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Perpetual motion machines of commerce, Cuenca’s mercados overwhelm the senses

By Deke Castleman and David Morrill

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The veggie section at the 10 de Agosto market.

The mercado scene in Cuenca is lively, vibrant, and bountiful, with large bustling indoor and indoor-outdoor produce and meat markets scattered  around town.

Shopping at, any of the city’s nine large mercados is a profoundly sensual and visceral experience.

Of the three mercados in the historic district, two are large and one is small.

The one most tourists visit and where many expats shop, is Diez de Agosto, at the west end of Calle Larga near the corner of Tarqui. The other big one, Nueve de Octubre, is nine blocks away, at the corner of Sangurima and Hermano Miguel.

Diez de Agosto is a sprawling two-story building, while Nueve de Octubre is a slightly more compact three-story affair with a parking garage underneath and a large plaza on the east side that’s used for artisans’ fairs and public performances.

Both Diez de Agosto and Nueve de Octubre are packed to the rafters with vendors, the typical small business you find all over Ecuador; statistics we’ve seen indicate that upwards of 50% of Ecuadorians work for themselves, many of them growing and selling food. The markets sell fruits and vegetables, meat, grains and beans, bread and pastries, household goods, clothes, and sundries; both markets have large food courts serving fresh fruit and vegetable juices, breakfast, almuerzos, and prepared snack foods.

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Shopping at Feria Libre.

The first time you visit, you’ll be overwhelmed by the sights, sounds and smells, and the vast number of vendors and choices of food and other things: big cuts of meat hanging from hooks; headless chickens in wooden crates, their feet sticking up, clawing at the heavens; sausages strung across countertops and hanging from rafters; whole fish (cut to size by request); shellfish, including live purple crabs in season; eggs of all kinds and colors; spices and herbal remedies; two dozen different varieties of potatoes; a half-dozen varieties of bananas and plantains; several mango types; starchy yuca and hairy coconuts; avocados by the ton; white and yellow pineapples; green juice oranges; mini-limes piled in a pyramid; plus fruit you’ll recognize, such as strawberries, blackberries (called moras), cherries (called cerezas), watermelons and cantaloupes; the fruit that you won’t recognize, like the exotic maracuyá (passion fruit), and babaco, pitajaya, guanábana, and cherimoya; along with broccoli, cauliflower, carrots, cucumbers, onions, zucchini, tomatoes, peas, radishes, celery, green beans, lettuce, chard, cabbage, ginger, garlic, parsley, cilantro, basil, cedrón, and on and on.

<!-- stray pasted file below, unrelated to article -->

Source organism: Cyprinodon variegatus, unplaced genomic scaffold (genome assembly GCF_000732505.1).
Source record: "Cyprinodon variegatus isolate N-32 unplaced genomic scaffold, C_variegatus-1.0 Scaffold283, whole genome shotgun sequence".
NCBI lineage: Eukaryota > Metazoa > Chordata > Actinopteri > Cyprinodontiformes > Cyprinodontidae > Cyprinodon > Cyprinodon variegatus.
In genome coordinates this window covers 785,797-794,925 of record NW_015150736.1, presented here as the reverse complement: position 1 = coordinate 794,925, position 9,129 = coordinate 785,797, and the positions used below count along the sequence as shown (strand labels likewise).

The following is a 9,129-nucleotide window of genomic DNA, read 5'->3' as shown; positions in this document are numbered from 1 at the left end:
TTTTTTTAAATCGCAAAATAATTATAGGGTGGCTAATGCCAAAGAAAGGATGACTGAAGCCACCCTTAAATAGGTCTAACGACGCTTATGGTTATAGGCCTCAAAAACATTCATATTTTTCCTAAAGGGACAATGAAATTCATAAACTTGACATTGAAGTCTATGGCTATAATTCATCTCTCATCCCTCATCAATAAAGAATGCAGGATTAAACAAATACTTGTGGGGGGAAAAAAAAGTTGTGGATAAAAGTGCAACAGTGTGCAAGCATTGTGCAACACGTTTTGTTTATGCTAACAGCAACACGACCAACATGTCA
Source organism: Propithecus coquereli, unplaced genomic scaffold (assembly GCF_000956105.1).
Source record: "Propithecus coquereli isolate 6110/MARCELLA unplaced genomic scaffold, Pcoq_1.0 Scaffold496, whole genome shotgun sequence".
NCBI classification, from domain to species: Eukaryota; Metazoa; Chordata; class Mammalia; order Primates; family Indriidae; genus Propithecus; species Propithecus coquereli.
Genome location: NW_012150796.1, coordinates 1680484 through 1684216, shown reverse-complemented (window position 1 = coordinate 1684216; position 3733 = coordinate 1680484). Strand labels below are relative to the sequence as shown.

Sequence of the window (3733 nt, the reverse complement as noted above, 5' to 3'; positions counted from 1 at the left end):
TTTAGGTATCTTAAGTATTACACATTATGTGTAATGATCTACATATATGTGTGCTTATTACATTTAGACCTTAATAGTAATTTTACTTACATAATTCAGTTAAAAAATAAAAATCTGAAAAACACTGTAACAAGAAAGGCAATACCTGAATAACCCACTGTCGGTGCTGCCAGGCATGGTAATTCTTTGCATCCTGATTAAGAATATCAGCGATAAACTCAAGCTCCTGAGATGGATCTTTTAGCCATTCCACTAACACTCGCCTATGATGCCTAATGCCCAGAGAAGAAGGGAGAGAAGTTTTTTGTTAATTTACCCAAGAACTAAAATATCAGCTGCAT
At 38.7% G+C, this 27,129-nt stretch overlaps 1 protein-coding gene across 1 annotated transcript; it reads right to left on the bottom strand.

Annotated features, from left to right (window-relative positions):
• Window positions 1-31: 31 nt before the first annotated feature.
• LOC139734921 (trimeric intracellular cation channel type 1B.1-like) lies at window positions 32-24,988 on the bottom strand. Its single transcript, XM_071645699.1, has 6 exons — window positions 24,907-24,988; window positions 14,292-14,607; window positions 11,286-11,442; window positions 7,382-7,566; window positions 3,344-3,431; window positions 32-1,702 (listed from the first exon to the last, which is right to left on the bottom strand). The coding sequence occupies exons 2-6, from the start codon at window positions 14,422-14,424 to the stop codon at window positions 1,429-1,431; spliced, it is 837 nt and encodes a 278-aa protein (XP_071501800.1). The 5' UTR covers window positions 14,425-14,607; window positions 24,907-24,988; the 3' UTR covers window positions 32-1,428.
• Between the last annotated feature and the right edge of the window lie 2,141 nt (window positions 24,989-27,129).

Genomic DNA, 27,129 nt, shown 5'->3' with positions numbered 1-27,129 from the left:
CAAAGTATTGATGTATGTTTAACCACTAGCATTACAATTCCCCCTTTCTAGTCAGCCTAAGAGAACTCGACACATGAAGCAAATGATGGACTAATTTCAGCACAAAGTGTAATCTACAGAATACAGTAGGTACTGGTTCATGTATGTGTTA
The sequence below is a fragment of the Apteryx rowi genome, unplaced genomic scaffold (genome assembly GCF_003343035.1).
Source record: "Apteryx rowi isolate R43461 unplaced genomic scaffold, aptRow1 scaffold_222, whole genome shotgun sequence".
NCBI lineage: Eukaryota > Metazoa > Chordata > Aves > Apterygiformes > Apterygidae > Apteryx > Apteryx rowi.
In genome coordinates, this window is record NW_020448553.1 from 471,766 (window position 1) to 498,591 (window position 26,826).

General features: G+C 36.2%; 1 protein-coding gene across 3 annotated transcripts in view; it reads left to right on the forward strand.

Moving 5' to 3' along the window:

(Want to learn how to safely buy meat at the mercado? Click here.)

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The medicinal plant aisle at 10 de Agosto.

Then, there are the vendedores selling grains, dried beans, flour, pasta, flowers of all local kinds, large slabs of unsweetened chocolate, packaged goods that are bagged locally, though some are boxed and branded, plus household goods like oils, utensils, toilet paper, detergent, towels, and on and on.

At both Diez de Agosto and Nueve de Octubre, indigenous healers, most of them women, will beat and smoke the demons out of paying customers on Tuesdays and Thursdays. Called cleansings, the healers lash the afflicted with a variety of vegetation, blow cigarette smoke at them and, for good measure, spit a spray of firewater in their faces. At Diez de Agosto, the ritual is a hit with foreign tourists.

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The daily catch for sale at Feria Libre.

Centro’s smaller mercado, Tres de Noviembre, is on the corner of Coronel Talbot and Mariscal Lamar, a couple blocks north of Plaza San Sebastian, at the west end of the historic district. Less bustling and perhaps a little friendlier than the larger operations, this market also features vendors who post signs with the names and prices of their produce, which provides a good introduction to availability and costs.

Even though it’s not in Centro, no review of Cuenca’s mercados would be complete without a discussion of Feria Libre.

This isn’t your cute little neighborhood mercado; it’s a sprawling hard-core mini-city of commerce, so vivid that even long-term expats feel like they’re walking through a movie set when they shop here. If Carl Sandburg were alive and living in Cuenca, he’d write a poem about it. You will see very few tourists there.

Known officially as El Arenal, Feria Libre this is an enormous (about seven acres in all) indoor-outdoor mercado, where farmers bring their crops to sell to the public.

Out front, the traffic is chaotic on Av. Las Americas, as construction proceeds on the tram and city and long-haul buses smoke by.